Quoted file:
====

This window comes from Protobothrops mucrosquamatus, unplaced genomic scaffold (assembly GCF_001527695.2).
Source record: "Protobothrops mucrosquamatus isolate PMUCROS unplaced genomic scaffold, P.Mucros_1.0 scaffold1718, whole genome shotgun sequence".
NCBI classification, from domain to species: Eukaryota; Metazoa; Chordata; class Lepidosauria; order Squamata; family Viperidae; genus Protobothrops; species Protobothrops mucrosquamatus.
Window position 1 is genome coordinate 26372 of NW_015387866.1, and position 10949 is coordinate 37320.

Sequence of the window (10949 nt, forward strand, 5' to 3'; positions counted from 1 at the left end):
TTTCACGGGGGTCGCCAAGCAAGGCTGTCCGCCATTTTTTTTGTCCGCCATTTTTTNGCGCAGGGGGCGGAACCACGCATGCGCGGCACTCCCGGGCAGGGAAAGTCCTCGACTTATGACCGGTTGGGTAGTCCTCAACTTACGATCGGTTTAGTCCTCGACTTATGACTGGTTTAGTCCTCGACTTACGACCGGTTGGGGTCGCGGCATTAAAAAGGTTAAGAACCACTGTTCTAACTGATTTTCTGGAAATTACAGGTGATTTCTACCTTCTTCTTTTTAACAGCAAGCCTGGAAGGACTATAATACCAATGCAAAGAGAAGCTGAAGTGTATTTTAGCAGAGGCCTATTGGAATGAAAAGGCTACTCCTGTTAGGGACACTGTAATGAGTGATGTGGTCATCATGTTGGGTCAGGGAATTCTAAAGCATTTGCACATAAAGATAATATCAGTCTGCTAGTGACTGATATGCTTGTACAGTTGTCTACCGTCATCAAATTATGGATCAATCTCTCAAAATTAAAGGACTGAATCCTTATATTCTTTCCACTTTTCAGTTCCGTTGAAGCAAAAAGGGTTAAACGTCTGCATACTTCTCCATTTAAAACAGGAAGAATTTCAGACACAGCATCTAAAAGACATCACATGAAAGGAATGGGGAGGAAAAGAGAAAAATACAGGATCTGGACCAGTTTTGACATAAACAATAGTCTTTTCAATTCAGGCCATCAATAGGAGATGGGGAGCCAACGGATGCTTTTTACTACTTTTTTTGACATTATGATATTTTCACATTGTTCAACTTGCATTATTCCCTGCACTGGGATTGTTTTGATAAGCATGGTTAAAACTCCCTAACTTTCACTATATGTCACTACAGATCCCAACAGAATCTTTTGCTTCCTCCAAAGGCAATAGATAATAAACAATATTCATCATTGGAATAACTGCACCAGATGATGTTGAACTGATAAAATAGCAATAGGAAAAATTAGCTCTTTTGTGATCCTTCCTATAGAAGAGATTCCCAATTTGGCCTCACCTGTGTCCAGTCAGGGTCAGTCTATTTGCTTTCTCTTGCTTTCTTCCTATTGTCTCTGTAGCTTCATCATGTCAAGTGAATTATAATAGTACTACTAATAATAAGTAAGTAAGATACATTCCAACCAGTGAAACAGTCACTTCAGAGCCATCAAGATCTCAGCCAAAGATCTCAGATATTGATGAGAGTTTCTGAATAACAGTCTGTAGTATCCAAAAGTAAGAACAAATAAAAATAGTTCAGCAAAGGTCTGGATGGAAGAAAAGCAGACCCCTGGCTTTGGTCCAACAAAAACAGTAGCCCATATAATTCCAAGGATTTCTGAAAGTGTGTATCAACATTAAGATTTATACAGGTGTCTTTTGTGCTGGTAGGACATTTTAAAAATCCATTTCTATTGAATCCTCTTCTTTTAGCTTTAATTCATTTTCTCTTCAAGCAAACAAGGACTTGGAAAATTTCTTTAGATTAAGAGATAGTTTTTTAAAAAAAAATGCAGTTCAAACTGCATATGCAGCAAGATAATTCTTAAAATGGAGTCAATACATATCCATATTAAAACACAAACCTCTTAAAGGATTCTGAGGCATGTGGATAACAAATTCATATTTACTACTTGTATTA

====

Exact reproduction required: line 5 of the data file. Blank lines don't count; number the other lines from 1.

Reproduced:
Sequence of the window (10949 nt, forward strand, 5' to 3'; positions counted from 1 at the left end):